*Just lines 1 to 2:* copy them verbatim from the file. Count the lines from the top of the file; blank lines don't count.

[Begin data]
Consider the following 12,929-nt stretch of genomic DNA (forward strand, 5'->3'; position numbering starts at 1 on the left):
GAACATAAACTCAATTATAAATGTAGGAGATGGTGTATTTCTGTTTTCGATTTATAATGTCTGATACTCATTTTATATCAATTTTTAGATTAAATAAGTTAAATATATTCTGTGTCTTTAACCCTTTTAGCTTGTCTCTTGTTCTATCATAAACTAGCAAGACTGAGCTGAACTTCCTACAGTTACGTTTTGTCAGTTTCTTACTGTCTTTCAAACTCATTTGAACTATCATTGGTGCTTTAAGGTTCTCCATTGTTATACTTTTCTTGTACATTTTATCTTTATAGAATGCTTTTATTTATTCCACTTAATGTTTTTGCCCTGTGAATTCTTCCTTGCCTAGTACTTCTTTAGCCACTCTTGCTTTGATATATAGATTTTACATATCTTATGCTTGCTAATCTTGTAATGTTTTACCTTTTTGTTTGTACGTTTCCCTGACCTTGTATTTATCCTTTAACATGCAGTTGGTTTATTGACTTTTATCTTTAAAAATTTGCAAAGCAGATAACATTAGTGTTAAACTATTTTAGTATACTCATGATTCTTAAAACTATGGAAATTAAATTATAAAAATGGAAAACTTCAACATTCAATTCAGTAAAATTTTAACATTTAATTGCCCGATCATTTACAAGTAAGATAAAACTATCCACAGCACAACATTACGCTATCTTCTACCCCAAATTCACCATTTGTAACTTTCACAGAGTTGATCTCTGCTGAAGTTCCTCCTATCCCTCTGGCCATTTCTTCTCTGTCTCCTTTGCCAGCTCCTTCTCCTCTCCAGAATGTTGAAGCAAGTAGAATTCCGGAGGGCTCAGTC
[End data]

Consider the following 12,929-nt stretch of genomic DNA (forward strand, 5'->3'; position numbering starts at 1 on the left):
GAACATAAACTCAATTATAAATGTAGGAGATGGTGTATTTCTGTTTTCGATTTATAATGTCTGATACTCATTTTATATCAATTTTTAGATTAAATAAGTTAAATATATTCTGTGTCTTTAACCCTTTTAGCTTGTCTCTTGTTCTATCATAAACTAGCAAGACTGAGCTGAACTTCCTACAGTTACGTTTTGTCAGTTTCTTACTGTCTTTCAAACTCATTTGAACTATCATTGGTGCTTTAAGGTTCTCCATTGTTATACTTTTCTTGTACATTTTATCTTTATAGAATGCTTTTATTTATTCCACTTAATGTTTTTGCCCTGTGAATTCTTCCTTGCCTAGTACTTCTTTAGCCACTCTTGCTTTGATATATAGATTTTACATATCTTATGCTTGCTAATCTTGTAATGTTTTACCTTTTTGTTTGTACGTTTCCCTGACCTTGTATTTATCCTTTAACATGCAGTTGGTTTATTGACTTTTATCTTTAAAAATTTGCAAAGCAGATAACATTAGTGTTAAACTATTTTAGTATACTCATGATTCTTAAAACTATGGAAATTAAATTATAAAAATGGAAAACTTCAACATTCAATTCAGTAAAATTTTAACATTTAATTGCCCGATCATTTACAAGTAAGATAAAACTATCCACAGCACAACATTACGCTATCTTCTACCCCAAATTCACCATTTGTAACTTTCACAGAGTTGATCTCTGCTGAAGTTCCTCCTATCCCTCTGGCCATTTCTTCTCTGTCTCCTTTGCCAGCTCCTTCTCCTCTCCAGAATGTTGAAGCAAGTAGAATTCCGGAGGGCTCAGTC